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Oropharyngeal dysphagia in older persons – from pathophysiology to adequate intervention: a review and summary of an international expert meeting

Authors Wirth R, Dziewas R, Beck AM, Clavé P, Hamdy S, Heppner HJ, Langmore S, Leischker AH, Martino R, Pluschinski P, Rösler A, Shaker R, Warnecke T, Sieber CC, Volkert D

Received 1 October 2015

Accepted for publication 13 November 2015

Published 23 February 2016 Volume 2016:11 Pages 189—208

DOI https://doi.org/10.2147/CIA.S97481

Checked for plagiarism Yes

Review by Single-blind

Peer reviewers approved by Dr Supriya Swarnkar

Peer reviewer comments 3

Editor who approved publication: Dr Richard Walker

Rainer Wirth,1,2 Rainer Dziewas,3 Anne Marie Beck,4 Pere Clavé,5 Shaheen Hamdy,6 Hans Juergen Heppner,7,8 Susan Langmore,9 Andreas Herbert Leischker,10 Rosemary Martino,11 Petra Pluschinski,12 Alexander Rösler,13 Reza Shaker,14 Tobias Warnecke,3 Cornel Christian Sieber,2,15 Dorothee Volkert2

1Department for Internal Medicine and Geriatrics, St Marien-Hospital Borken, Borken, Germany; 2Institute for Biomedicine of Aging, Friedrich-Alexander-Universität Erlangen-Nürnberg, Nürnberg, Germany; 3Department of Neurology, University Hospital Münster, Münster, Germany; 4Department of Nutrition and Health, Faculty of Health and Technology, Metropolitan University College, Copenhagen, Denmark; 5Centro de Investigación Biomédica en Red de enfermadades Hepáticas y Digestivas (CIBERehd), Hospital de Mataró, Universitat Autònoma de Barcelona, Mataró, Spain; 6Centre for Gastrointestinal Sciences, Institute of Inflammation and Repair, University of Manchester, Salford Royal Hospital, Salford, UK; 7Department of Geriatrics, Witten- Herdecke University, 8Helios Clinic Schwelm, Schwelm, Germany; 9Department of Speech, Language and Hearing Sciences, Boston University School of Medicine, Boston, MA, USA; 10Department of Geriatrics, Alexianer Hospital Krefeld, Krefeld, Germany; 11Department of Speech-Language Pathology, University of Toronto, Toronto, Canada; 12Department of Phoniatrics and Pediatric Audiology, University of Marburg, Marburg, Germany; 13Department of Geriatrics, Marien Hospital Hamburg, Hamburg, Germany; 14Division of Gastroenterology and Hepatology, Medical College of Wisconsin, Milwaukee, WI, USA; 15Department of General Internal Medicine and Geriatrics, St John of God Hospital Regensburg, Regensburg, Germany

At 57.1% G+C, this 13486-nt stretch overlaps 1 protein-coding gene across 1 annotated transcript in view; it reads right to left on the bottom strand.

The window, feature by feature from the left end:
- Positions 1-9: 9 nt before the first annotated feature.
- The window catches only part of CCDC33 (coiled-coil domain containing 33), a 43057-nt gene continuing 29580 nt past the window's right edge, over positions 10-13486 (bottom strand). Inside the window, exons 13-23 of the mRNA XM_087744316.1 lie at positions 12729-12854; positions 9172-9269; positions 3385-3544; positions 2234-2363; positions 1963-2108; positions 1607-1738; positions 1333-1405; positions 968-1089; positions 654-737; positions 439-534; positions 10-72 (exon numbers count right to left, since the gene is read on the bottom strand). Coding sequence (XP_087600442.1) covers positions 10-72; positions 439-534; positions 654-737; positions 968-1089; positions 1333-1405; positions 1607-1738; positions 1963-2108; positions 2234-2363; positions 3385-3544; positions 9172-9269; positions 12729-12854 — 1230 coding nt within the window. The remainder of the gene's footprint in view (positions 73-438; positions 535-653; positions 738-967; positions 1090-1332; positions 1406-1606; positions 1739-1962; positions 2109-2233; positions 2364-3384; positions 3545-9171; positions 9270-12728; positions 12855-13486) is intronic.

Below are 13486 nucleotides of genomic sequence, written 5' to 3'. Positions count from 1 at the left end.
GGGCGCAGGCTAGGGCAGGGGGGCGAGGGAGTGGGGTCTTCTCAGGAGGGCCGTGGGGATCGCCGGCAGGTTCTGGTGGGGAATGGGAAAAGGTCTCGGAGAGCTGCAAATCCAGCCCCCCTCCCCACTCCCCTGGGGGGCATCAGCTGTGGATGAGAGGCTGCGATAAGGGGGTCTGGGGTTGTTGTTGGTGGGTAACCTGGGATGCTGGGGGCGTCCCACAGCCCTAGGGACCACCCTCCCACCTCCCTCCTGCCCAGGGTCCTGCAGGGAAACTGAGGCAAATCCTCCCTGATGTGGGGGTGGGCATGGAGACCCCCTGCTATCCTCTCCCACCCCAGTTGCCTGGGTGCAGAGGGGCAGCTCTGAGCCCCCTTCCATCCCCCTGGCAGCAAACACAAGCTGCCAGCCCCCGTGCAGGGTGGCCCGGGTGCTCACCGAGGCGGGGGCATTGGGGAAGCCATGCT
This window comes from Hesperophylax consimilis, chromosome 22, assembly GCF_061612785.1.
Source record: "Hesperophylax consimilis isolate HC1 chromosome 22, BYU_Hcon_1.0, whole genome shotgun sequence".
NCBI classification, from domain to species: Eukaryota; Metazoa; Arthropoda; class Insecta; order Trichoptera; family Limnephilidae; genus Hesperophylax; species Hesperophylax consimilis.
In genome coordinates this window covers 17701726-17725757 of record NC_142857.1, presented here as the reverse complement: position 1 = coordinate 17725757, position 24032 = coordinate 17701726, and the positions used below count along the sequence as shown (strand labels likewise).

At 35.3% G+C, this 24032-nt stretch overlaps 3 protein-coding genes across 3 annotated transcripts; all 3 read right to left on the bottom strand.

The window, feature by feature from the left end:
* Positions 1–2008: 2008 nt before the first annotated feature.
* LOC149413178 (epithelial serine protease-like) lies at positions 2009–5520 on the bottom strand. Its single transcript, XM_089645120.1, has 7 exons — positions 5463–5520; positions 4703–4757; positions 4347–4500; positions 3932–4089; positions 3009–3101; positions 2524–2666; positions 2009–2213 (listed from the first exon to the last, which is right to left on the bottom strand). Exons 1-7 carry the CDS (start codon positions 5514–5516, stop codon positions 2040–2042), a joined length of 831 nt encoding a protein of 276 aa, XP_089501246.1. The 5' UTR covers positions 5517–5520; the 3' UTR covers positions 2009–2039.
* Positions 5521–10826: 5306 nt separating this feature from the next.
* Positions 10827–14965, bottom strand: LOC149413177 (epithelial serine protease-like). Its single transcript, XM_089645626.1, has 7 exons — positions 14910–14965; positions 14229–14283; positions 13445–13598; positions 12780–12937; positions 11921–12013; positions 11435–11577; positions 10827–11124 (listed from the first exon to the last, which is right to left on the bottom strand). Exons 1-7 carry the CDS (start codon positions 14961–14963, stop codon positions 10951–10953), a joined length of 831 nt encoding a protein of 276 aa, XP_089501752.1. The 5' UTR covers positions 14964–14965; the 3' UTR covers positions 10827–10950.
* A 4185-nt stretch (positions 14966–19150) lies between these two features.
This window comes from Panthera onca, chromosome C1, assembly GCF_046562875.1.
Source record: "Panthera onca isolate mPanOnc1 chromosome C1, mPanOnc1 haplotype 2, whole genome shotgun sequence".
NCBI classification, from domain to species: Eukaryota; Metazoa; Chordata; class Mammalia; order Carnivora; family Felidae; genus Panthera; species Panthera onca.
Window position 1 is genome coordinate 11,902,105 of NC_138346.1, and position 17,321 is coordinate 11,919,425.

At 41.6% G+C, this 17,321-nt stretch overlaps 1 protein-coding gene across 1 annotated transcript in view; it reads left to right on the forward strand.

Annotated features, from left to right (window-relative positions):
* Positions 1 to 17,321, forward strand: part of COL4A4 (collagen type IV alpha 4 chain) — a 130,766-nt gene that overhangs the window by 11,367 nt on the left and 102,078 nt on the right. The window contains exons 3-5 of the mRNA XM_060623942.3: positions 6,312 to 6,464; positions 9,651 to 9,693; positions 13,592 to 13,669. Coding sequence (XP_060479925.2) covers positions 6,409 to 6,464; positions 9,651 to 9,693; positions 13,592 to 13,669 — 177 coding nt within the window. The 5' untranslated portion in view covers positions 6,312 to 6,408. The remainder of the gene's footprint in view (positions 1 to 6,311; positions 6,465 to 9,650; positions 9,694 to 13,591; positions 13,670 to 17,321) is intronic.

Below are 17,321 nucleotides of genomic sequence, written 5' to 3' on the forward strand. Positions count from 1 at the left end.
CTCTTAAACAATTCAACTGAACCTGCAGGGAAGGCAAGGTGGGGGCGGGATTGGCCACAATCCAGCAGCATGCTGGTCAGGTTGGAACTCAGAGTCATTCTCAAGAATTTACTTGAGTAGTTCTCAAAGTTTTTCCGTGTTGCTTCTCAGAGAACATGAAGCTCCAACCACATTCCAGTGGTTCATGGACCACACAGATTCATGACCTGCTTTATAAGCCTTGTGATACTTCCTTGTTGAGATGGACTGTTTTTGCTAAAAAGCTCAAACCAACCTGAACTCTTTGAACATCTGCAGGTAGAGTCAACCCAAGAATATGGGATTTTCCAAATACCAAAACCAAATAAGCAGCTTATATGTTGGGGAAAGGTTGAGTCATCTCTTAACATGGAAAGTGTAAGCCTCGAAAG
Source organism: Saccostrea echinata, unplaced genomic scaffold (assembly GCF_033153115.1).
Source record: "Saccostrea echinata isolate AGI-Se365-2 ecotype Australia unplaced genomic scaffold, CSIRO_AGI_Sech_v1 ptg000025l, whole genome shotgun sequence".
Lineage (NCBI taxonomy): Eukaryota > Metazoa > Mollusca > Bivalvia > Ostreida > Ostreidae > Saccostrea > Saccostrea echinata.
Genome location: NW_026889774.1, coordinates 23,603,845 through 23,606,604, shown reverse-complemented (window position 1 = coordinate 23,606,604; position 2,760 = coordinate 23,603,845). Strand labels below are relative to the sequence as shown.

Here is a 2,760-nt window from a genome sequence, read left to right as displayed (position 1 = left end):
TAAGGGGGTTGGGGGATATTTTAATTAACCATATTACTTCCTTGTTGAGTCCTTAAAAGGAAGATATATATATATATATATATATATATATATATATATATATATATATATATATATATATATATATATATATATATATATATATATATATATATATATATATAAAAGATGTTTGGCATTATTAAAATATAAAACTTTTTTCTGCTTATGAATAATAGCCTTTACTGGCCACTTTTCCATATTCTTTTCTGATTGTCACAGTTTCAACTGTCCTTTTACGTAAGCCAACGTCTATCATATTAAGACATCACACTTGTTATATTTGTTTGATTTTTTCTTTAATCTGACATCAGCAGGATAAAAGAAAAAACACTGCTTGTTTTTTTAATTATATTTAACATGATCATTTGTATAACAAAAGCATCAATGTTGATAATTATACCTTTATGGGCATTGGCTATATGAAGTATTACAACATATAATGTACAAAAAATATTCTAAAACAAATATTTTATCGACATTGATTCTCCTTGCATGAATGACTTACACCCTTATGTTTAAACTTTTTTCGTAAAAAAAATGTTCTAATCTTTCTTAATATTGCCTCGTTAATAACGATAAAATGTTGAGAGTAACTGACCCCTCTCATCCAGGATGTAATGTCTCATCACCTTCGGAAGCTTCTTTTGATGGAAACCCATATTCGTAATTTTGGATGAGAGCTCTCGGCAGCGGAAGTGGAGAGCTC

Abstract:
Oropharyngeal dysphagia (OD) is a highly prevalent and growing condition in the older population. Although OD may cause very severe complications, it is often not detected, explored, and treated. Older patients are frequently unaware of their swallowing dysfunction which is one of the reasons why the consequences of OD, ie, aspiration, dehydration, and malnutrition, are regularly not attributed to dysphagia. Older patients are particularly vulnerable to dysphagia because multiple age-related changes increase the risk of dysphagia. Physicians in charge of older patients should be aware that malnutrition, dehydration, and pneumonia are frequently caused by (unrecognized) dysphagia. The diagnosis is particularly difficult in the case of silent aspiration. In addition to numerous screening tools, videofluoroscopy was the traditional gold standard of diagnosing OD. Recently, the fiberoptic endoscopic evaluation of swallowing is increasingly utilized because it has several advantages. Besides making a diagnosis, fiberoptic endoscopic evaluation of swallowing is applied to evaluate the effectiveness of therapeutic maneuvers and texture modification of food and liquids. In addition to swallowing training and nutritional interventions, newer rehabilitation approaches of stimulation techniques are showing promise and may significantly impact future treatment strategies.

Keywords: aspiration, dehydration, dysphagia, geriatric, malnutrition, older

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